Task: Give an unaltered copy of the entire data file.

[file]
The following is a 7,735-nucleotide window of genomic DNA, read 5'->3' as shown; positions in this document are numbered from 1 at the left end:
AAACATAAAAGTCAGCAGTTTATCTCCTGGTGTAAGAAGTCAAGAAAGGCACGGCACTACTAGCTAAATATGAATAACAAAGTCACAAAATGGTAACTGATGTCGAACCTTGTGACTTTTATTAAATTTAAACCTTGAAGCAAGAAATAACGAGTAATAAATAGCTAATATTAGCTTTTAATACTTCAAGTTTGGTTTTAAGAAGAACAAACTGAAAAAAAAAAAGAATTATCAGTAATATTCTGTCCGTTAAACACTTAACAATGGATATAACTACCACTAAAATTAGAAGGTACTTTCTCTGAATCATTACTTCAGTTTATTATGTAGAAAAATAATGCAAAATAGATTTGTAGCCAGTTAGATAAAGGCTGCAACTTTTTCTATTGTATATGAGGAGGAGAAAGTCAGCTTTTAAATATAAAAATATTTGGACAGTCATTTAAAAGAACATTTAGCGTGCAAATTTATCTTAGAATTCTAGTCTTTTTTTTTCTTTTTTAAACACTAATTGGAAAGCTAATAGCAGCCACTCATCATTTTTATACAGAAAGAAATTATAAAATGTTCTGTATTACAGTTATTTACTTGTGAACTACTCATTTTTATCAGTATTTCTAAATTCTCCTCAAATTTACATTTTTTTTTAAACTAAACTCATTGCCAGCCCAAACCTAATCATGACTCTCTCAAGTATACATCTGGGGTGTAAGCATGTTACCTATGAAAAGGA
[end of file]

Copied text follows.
The following is a 7,735-nucleotide window of genomic DNA, read 5'->3' as shown; positions in this document are numbered from 1 at the left end:
AAACATAAAAGTCAGCAGTTTATCTCCTGGTGTAAGAAGTCAAGAAAGGCACGGCACTACTAGCTAAATATGAATAACAAAGTCACAAAATGGTAACTGATGTCGAACCTTGTGACTTTTATTAAATTTAAACCTTGAAGCAAGAAATAACGAGTAATAAATAGCTAATATTAGCTTTTAATACTTCAAGTTTGGTTTTAAGAAGAACAAACTGAAAAAAAAAAAGAATTATCAGTAATATTCTGTCCGTTAAACACTTAACAATGGATATAACTACCACTAAAATTAGAAGGTACTTTCTCTGAATCATTACTTCAGTTTATTATGTAGAAAAATAATGCAAAATAGATTTGTAGCCAGTTAGATAAAGGCTGCAACTTTTTCTATTGTATATGAGGAGGAGAAAGTCAGCTTTTAAATATAAAAATATTTGGACAGTCATTTAAAAGAACATTTAGCGTGCAAATTTATCTTAGAATTCTAGTCTTTTTTTTTCTTTTTTAAACACTAATTGGAAAGCTAATAGCAGCCACTCATCATTTTTATACAGAAAGAAATTATAAAATGTTCTGTATTACAGTTATTTACTTGTGAACTACTCATTTTTATCAGTATTTCTAAATTCTCCTCAAATTTACATTTTTTTTTAAACTAAACTCATTGCCAGCCCAAACCTAATCATGACTCTCTCAAGTATACATCTGGGGTGTAAGCATGTTACCTATGAAAAGGA